Abstract

This essay argues that while fostering individual and collaborative literacy can indeed promote self-awareness, confidence, and political awareness, the threat of emotional and material retribution is ever-present in jail, making the development of infrastructure challenging. Such reality compels engaged teacher-researchers to develop tactical methods for promoting literacy with limited social and material support from institutions that are primarily invested in compliant behavior. Rather than relying upon traditional models for building engaged university-community infrastructure in such contexts, I suggest a participatory curatorial model and explore the notion of curating a program within an ever-shifting set of artists, regulations, allegiances, and expectations.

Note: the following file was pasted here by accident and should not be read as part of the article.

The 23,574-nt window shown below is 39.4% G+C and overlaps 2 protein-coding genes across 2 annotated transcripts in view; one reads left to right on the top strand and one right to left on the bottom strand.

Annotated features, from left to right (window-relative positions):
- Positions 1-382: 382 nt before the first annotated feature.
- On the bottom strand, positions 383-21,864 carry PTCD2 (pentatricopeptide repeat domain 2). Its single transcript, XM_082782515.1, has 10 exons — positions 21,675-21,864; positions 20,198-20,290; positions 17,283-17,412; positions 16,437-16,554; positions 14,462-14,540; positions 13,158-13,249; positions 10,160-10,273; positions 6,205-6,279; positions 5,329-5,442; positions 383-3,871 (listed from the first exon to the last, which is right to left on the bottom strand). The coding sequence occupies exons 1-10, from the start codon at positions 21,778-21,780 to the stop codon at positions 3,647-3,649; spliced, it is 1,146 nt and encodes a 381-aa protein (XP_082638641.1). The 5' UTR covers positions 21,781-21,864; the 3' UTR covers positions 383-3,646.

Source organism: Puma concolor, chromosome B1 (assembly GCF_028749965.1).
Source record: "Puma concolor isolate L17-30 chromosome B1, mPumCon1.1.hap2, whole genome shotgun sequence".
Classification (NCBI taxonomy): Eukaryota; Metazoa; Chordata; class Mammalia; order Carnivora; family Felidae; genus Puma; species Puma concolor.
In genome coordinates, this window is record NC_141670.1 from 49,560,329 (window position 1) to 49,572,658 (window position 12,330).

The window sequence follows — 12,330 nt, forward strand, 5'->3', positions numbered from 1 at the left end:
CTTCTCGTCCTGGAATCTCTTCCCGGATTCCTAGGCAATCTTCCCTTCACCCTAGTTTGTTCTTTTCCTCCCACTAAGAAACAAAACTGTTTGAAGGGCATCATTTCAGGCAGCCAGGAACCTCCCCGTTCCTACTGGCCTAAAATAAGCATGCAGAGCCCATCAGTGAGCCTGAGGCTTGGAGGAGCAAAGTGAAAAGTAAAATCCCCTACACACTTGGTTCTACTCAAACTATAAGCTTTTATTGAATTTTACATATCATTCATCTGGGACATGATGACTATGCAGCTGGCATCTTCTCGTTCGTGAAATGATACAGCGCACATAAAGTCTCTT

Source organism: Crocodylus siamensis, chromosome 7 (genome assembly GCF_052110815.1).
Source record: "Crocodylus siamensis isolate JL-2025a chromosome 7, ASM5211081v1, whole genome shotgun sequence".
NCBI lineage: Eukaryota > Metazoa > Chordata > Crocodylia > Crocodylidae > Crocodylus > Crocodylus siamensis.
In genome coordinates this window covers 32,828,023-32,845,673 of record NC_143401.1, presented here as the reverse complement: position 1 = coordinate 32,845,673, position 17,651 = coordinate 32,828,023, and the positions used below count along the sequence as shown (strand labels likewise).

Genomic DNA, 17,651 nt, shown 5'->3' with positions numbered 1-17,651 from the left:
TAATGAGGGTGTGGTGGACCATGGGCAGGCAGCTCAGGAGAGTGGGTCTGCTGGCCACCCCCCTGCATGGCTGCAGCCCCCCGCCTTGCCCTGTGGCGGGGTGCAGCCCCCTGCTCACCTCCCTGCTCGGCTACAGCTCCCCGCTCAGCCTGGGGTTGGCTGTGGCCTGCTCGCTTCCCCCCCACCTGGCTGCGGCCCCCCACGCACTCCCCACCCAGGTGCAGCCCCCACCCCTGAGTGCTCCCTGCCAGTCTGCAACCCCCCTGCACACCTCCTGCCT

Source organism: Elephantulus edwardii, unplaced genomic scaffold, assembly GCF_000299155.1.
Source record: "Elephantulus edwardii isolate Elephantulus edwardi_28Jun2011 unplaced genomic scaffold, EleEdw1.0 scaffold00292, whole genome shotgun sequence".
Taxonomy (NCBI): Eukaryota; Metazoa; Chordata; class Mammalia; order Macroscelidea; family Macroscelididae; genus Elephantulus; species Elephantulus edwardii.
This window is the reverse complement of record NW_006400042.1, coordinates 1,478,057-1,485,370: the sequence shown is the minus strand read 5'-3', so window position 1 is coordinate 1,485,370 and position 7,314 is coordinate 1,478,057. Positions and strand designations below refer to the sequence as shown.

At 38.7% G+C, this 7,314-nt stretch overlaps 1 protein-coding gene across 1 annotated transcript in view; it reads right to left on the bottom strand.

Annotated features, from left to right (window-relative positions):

pdf

Additional Information

ISSN
2162-6324
Print ISSN
1555-9734
Pages
pp. 64-75
Launched on MUSE
2017-01-25
Open Access
No
Archive Status
Archived
Back To Top

This website uses cookies to ensure you get the best experience on our website. Without cookies your experience may not be seamless.